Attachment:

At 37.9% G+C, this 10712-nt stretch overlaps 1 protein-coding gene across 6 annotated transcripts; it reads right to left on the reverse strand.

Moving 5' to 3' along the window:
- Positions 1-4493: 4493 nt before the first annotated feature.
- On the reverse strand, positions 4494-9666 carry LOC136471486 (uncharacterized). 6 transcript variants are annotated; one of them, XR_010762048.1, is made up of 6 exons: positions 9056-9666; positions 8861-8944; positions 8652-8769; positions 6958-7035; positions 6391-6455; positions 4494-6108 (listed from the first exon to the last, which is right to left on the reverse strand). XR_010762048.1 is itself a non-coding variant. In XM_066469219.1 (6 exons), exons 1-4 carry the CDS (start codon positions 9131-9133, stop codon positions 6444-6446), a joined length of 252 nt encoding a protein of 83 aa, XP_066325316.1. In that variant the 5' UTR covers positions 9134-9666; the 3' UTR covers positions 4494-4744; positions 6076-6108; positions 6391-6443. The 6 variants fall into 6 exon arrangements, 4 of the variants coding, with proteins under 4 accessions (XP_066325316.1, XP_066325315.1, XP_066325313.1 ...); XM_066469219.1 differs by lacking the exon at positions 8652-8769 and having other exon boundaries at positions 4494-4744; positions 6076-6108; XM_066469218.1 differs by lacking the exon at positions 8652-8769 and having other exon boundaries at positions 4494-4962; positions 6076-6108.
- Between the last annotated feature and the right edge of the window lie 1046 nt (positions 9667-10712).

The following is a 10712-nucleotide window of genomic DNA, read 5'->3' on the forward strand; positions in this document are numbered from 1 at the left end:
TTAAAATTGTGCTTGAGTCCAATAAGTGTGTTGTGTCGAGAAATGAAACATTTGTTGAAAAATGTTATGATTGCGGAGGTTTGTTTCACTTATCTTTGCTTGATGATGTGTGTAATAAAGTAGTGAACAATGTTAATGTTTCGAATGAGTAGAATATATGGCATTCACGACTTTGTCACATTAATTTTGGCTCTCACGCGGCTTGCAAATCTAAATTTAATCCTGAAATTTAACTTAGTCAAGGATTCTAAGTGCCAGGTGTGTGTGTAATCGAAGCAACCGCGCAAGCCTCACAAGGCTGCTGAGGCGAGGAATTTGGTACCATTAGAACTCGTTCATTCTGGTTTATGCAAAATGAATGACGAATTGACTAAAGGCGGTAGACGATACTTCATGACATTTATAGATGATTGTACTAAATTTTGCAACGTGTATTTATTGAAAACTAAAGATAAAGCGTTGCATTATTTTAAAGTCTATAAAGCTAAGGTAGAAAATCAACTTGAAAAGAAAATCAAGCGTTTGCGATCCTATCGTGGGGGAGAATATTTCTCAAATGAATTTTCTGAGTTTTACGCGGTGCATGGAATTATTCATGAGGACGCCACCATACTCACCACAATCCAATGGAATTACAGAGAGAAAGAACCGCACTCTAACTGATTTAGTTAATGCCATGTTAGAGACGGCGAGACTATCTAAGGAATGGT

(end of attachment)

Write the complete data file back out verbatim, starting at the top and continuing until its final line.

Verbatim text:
At 37.9% G+C, this 10712-nt stretch overlaps 1 protein-coding gene across 6 annotated transcripts; it reads right to left on the reverse strand.

Moving 5' to 3' along the window:
- Positions 1-4493: 4493 nt before the first annotated feature.
- On the reverse strand, positions 4494-9666 carry LOC136471486 (uncharacterized). 6 transcript variants are annotated; one of them, XR_010762048.1, is made up of 6 exons: positions 9056-9666; positions 8861-8944; positions 8652-8769; positions 6958-7035; positions 6391-6455; positions 4494-6108 (listed from the first exon to the last, which is right to left on the reverse strand). XR_010762048.1 is itself a non-coding variant. In XM_066469219.1 (6 exons), exons 1-4 carry the CDS (start codon positions 9131-9133, stop codon positions 6444-6446), a joined length of 252 nt encoding a protein of 83 aa, XP_066325316.1. In that variant the 5' UTR covers positions 9134-9666; the 3' UTR covers positions 4494-4744; positions 6076-6108; positions 6391-6443. The 6 variants fall into 6 exon arrangements, 4 of the variants coding, with proteins under 4 accessions (XP_066325316.1, XP_066325315.1, XP_066325313.1 ...); XM_066469219.1 differs by lacking the exon at positions 8652-8769 and having other exon boundaries at positions 4494-4744; positions 6076-6108; XM_066469218.1 differs by lacking the exon at positions 8652-8769 and having other exon boundaries at positions 4494-4962; positions 6076-6108.
- Between the last annotated feature and the right edge of the window lie 1046 nt (positions 9667-10712).

The following is a 10712-nucleotide window of genomic DNA, read 5'->3' on the forward strand; positions in this document are numbered from 1 at the left end:
TTAAAATTGTGCTTGAGTCCAATAAGTGTGTTGTGTCGAGAAATGAAACATTTGTTGAAAAATGTTATGATTGCGGAGGTTTGTTTCACTTATCTTTGCTTGATGATGTGTGTAATAAAGTAGTGAACAATGTTAATGTTTCGAATGAGTAGAATATATGGCATTCACGACTTTGTCACATTAATTTTGGCTCTCACGCGGCTTGCAAATCTAAATTTAATCCTGAAATTTAACTTAGTCAAGGATTCTAAGTGCCAGGTGTGTGTGTAATCGAAGCAACCGCGCAAGCCTCACAAGGCTGCTGAGGCGAGGAATTTGGTACCATTAGAACTCGTTCATTCTGGTTTATGCAAAATGAATGACGAATTGACTAAAGGCGGTAGACGATACTTCATGACATTTATAGATGATTGTACTAAATTTTGCAACGTGTATTTATTGAAAACTAAAGATAAAGCGTTGCATTATTTTAAAGTCTATAAAGCTAAGGTAGAAAATCAACTTGAAAAGAAAATCAAGCGTTTGCGATCCTATCGTGGGGGAGAATATTTCTCAAATGAATTTTCTGAGTTTTACGCGGTGCATGGAATTATTCATGAGGACGCCACCATACTCACCACAATCCAATGGAATTACAGAGAGAAAGAACCGCACTCTAACTGATTTAGTTAATGCCATGTTAGAGACGGCGAGACTATCTAAGGAATGGT